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Thread: Blakely Rock Blows

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    Blakely Rock Blows



    Kurt Hoehne Reports


    The Carol Pearl Blakely Rock Benefit Race is usually a great excuse for the casual racer to have a low-key race to Blakely Rock and back to Shilshole. It draws a lot of boats out of the woodwork for racing that isn't considered too serious. This year it was more than that.

    Ed.Note: At the end of this post is a great tack-by-tack description by winner Ben Braden, plus some thoughts on dropping out. Well worth reading!

    With morning winds in the 30s and gusting into the 30s, Saturday was not the best day for casual racers. Fortunately, many decided on discretion being the better part of valor and chose to stay at the dock or head home when it seemed too much. As Bruce Hedrick said in his brief Friday, "'The question was “How do you define heavy weather?' The answer is that you define what heavy weather is and that is the point where you and your crew are no longer comfortable sailing in the existing conditions and there exists the possibility of hurting someone or doing damage to the vessel."

    104 boats were registered and 39 completed the course.

    It was actually very interesting to watch the boats setting up before the start. The racers had their small jibs up, but many soon realized a reef in the main was also called for. That's not something we see a lot of on Puget Sound. Boats with furling got to find out just what their headsail looked like rolled up partway.

    As the classes headed out from under the lee of West Point into the teeth of the southerly, VHF channel 72 seemed an endless stream of "This is the yacht So-And-So, retiring" followed by acknowledgement by the race committee.



    all photos © Jan's Marine Photography





    It was a hard beat up to Blakely Rock. Most boats held port tack to the west side of the Sound before tacking to starboard. One boat that didn't was Ben and Jennifer Braden's Moore 24 More Uff Da. They chose to play the east side of the Sound and it worked out great for them, launching them ultimately to first overall. Of course the conditions were Moore 24 perfect for the run back to Shilshole. Second overall was Alex Simanis and Poke & Destroy with third going to Mark Brink and Tonic.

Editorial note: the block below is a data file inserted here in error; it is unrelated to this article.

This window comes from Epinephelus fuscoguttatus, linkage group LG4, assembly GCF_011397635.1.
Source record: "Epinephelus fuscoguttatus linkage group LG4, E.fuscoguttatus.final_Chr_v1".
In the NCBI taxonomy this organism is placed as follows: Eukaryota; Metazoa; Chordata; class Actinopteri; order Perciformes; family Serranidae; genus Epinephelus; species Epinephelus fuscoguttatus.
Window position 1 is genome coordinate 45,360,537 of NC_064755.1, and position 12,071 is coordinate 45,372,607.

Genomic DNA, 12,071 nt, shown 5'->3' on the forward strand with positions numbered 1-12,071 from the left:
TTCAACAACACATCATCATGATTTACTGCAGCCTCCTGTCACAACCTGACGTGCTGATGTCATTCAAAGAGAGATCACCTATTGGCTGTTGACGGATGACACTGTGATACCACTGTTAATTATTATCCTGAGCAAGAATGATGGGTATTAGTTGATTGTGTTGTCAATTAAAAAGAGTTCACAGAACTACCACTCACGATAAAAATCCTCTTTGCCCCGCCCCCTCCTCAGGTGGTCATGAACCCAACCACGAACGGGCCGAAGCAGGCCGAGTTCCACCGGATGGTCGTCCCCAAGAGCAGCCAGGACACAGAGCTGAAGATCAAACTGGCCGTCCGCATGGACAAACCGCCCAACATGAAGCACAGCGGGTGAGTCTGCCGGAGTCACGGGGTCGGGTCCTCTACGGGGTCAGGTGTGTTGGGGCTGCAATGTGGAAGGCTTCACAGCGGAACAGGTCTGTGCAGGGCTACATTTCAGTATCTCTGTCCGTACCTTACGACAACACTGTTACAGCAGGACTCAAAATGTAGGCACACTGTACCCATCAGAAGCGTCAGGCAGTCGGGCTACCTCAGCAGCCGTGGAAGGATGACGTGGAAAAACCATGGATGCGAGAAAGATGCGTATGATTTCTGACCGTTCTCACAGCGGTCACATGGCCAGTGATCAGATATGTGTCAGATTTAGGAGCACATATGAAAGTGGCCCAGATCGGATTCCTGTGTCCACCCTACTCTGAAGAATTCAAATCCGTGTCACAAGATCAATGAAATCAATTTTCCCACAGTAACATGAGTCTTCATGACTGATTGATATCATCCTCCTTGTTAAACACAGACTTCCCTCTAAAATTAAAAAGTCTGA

The wind lightened up at times, but there were still some gusts to deal with as bulk of the fleet was finishing. There were a few roundups and white knuckles, but apparently no major damage. Dan Randolph aboard Nefarious reportedly "found the rock, and was glad it wasn't a whale." Last year he was severely injured when his boat hit a whale while motoring.

    This year the race benefited MY SAIL, an organization dedicated to promote multihull sailing for the "next generation of enthusiasts.

    Congratulations are in order for all involved, particularly for the skippers who played it safe. Results here.











    Moore Fun on Uff Da
    By Ben Braden

    We stayed high off the start, went from near the boat end and stayed high. When it looked like I was going to get outside of West Point I tacked up towards a point halfway between the point and green marker then tacked back to port for the slog across. There was great positive current by staying high and near the point's pressure point on the current,. And I don't like sailing into Murden Cove. We came across at the south end of Murden cove near the pilings and then the standard westerly shift kicked in. Tonic tacked back just after Yeomalt Point after a starboard tack header and I held on just a little too long and ended up lifted back up 20 degrees so I didn't want to tack - Tonic made out on that one and easily pulled ahead of us. One more tack into the red nun and then it was starboard tack all the way to the Rock. We were sixth around and the second spinnaker up behind Tonic, Mark Brink's boat. Jim Marda was so far off ahead in Eye Candy we could barely see him.